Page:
class LatchMathModule : public Dewesoft::Processing::Api::Advanced::Module
{
  public:    
    // ...
    ScalarInputChannel criteriaChannelIn;
    ScalarInputChannel inputChannelIn;
};

Note that the types of the channels are ScalarInputChannel, exactly like in C++ Script. This is not by accident. In fact, channels in Processing plugin have very similar interfaces as the ones defined there, so if you are familiar with C++ Script, it shouldn't be such a jump to master Processing plugin channels. 

In the plugin.cpp file we now reserve two input slots (top left panel on the settings window) that will hold our channels and connect them with the variables we just defined. We do this by modifying the connectInputChannels() method:

void LatchMathModule::connectInputChannels(InputChannelSlots& slots)
{
    slots.connectChannel("Input channel", &inputChannelIn, ChannelTimebase::Synchronous);
    slots.connectChannel("Criteria channel", &criteriaChannelIn, ChannelTimebase::Synchronous);
}

With this, we specified that our two input slots will be called "Input channel" and "Criteria channel", and their timebases will be synchronous.

By specifying the type of our input channels as ScalarInputChannel, we have told Dewesoft that we expect our channels to hold scalar values. That is why Dewesoft will automatically filter out all channels that are not scalar when letting the user choose a channel for a particular slot. If our processing plugin only worked with e.g. complex vectors, all we would have to do is set the type of the channel as ComplexVectorInputChannel, and Dewesoft would take care of the rest for us.

The last thing we need to do to get the code to compile is to edit the getPluginProperties() method. Here we can change the general behaviour of our plugin - how many channels it accepts, where in Dewesoft it appears, if it has a settings form or not, etc. For our purposes, the only thing that really matters is the inputSlotsMode property which will allow our plugin to accept multiple inputs.

void LatchMathModule::getPluginProperties(PluginProperties& props)
{
    props.name = "Latch math - scalar";
    props.description = "Pro Tutorial example.";
    props.pluginType = PluginType::application;
    props.hasProjectSettings = false;
    props.inputSlotsMode = InputSlotsMode::multiple;
}

Compile the project and you should be able to find our plugin under "More..." menu. Adding it you can see the two input slots we prepared for our plugin:

Next, let's prepare variables that will control the behaviour of our latch math. We will do this in the plugin.h file where we define the public variables for the criteria limit and for the edge type. We will also create a custom enum for edge type so the code will be more descriptive.

enum edgeTypes
{    
    RisingEdge = 0,    
    FallingEdge = 1
};

//...

class LatchMathModule : public Dewesoft::Processing::Api::Advanced::Module
{
  public:    
    // ...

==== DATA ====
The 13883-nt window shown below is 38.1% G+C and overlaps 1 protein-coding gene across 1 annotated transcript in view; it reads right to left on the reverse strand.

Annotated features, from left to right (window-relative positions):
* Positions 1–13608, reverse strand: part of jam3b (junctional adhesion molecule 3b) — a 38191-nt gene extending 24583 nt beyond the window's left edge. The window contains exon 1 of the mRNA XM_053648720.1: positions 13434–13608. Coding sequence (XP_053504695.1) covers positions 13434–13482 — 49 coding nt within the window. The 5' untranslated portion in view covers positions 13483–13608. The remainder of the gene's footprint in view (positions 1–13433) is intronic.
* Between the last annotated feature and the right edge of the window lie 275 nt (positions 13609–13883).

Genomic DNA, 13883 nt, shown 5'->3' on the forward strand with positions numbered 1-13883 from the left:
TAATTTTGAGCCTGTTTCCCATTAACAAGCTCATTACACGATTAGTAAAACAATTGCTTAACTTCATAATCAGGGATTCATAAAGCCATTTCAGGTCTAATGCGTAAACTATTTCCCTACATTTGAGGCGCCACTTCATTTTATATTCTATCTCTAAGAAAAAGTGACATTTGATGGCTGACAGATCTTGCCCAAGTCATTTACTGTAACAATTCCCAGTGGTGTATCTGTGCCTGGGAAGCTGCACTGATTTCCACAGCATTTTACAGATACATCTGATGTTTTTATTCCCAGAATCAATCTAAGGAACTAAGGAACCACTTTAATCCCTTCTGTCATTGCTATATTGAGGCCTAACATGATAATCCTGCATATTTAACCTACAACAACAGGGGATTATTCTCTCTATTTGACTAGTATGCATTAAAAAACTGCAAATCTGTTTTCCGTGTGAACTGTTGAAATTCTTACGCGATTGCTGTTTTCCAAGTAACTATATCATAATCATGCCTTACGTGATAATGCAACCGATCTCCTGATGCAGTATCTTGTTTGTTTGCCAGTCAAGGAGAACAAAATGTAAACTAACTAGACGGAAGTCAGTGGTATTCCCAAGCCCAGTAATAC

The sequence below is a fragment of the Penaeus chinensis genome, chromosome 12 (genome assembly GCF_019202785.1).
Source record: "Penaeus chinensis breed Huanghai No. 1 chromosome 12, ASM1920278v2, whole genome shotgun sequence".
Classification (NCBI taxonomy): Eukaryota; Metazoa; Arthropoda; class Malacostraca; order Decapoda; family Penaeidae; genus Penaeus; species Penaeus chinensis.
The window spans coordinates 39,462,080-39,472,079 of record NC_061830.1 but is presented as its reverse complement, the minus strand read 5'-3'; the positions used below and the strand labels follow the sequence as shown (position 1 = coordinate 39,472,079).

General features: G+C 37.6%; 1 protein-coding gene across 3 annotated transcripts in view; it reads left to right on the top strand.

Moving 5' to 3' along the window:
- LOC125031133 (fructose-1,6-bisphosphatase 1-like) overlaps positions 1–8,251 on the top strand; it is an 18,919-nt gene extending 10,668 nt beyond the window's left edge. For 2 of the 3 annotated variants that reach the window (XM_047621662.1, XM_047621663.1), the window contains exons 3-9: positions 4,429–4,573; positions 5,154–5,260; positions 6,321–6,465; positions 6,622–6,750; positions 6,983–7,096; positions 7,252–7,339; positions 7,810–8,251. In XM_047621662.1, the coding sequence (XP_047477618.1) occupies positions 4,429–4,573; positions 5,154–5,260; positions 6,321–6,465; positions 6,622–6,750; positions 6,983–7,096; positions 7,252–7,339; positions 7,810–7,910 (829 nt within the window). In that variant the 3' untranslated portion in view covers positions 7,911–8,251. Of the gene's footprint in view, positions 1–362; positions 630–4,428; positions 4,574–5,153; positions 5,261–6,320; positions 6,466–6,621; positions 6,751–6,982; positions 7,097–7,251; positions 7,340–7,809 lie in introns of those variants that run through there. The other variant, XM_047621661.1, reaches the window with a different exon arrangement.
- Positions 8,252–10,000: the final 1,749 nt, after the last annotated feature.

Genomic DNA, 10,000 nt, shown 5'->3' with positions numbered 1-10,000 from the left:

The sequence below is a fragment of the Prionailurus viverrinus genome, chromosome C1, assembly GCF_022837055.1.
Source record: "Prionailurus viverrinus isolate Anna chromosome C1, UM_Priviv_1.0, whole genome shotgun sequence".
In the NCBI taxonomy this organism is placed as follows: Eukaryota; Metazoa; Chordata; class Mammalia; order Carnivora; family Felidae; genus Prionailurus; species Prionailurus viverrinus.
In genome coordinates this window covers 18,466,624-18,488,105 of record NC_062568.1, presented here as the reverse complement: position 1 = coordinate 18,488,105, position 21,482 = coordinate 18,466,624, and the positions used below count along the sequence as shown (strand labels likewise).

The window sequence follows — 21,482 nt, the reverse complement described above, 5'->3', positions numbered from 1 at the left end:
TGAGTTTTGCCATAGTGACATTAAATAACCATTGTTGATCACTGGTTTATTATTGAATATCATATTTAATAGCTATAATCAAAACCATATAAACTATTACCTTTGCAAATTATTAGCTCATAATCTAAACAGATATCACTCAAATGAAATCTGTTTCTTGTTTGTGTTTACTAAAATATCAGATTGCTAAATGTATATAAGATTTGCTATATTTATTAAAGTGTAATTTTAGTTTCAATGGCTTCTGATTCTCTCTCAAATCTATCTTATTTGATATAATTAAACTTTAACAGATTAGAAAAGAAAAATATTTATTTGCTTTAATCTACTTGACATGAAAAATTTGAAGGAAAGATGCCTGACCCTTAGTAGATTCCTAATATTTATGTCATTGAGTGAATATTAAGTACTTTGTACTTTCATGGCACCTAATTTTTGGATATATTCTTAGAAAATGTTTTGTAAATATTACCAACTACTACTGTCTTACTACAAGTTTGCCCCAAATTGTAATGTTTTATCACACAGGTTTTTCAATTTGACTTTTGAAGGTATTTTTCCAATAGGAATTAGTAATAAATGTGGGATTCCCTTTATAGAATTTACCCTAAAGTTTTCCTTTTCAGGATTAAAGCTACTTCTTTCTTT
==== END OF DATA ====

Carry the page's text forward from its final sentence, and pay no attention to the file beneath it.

double criteriaLimit = 0;    
    edgeTypes edgeType = RisingEdge;
};

mountChannels

Next, let's add some output channels to our plugin. Again, in C++ Script this was done by clicking on the UI, but here we have to do it all by hand. First let's add a variable that will hold our output channel to plugin.h:

class LatchMathModule : public Dewesoft::Processing::Api::Advanced::Module
{  
  public:    
    // ...
    ScalarOutputChannel outputChannel;
};

To actually register the channel with Dewesoft, we use a special method called mountChannels(). Here we set basic channel properties like the name of the channel that is seen by the end user, the channel index, which should always be unique. The type of value that the channel will output is determined from the definition of the channel in the plugin.h file, and since we defined our channel as ScalarOutputChannel it means that our channel will output scalar values.

We also need to set the timebase of the output channel. We do this by mounting the channel with the mountSyncChannel() function if we want the timebase to be synchronous, mountAsyncChannel() for asynchronous timebase or mountSingleValueChannel() if we want the timebase to be a single value. In our example, the output channel should be of an asynchronous type because we do not know exactly when a new sample will be added. 

As you can see from the code snippet below we can mount channel as fixed or dynamic channel. The difference between the two is that Fixed must always contain a constant number of channels, while Dynamic may contain a different number of channels every time the mountChannel() method is called.

void LatchMathModule::mountChannels(OutputChannels& fixed, OutputChannels& dynamic)
{
    fixed.mountAsyncChannel("Latch", 0, &outputChannel);
}

configure

The configure() method gets called every time before the measurement is started. This is the place to set the final settings dependent on and regarding channels. 

Here we set the output channels' expectedAsyncRate and can also change the output channels' name, unit and description.

Another important thing to be set here is the properties of the resampler. 

void LatchMathModule::configure()
{
    resampler.blockSizeInSamples = 1;
    resampler.samplingRate = ResamplerSamplingRate::Synchronous;
    resampler.futureSamplesRequiredForCalculation = 1;

    outputChannel.setExpectedAsyncRate(5);
}

To make sense of the code above we will take a detour and take a closer look at the resampler and its properties:


resampler

The C++ Processing Plugin works so that all the input channels of the plugin get resampled to the same sample rate, which means that all the input channels have samples at the same timestamps. In C++ Script this is done automatically, with every input channel getting resampled to the timebase of the first assigned input channel. In Processing plugin we get a lot more control over the behaviour of the resampler.

The sampling rate can be: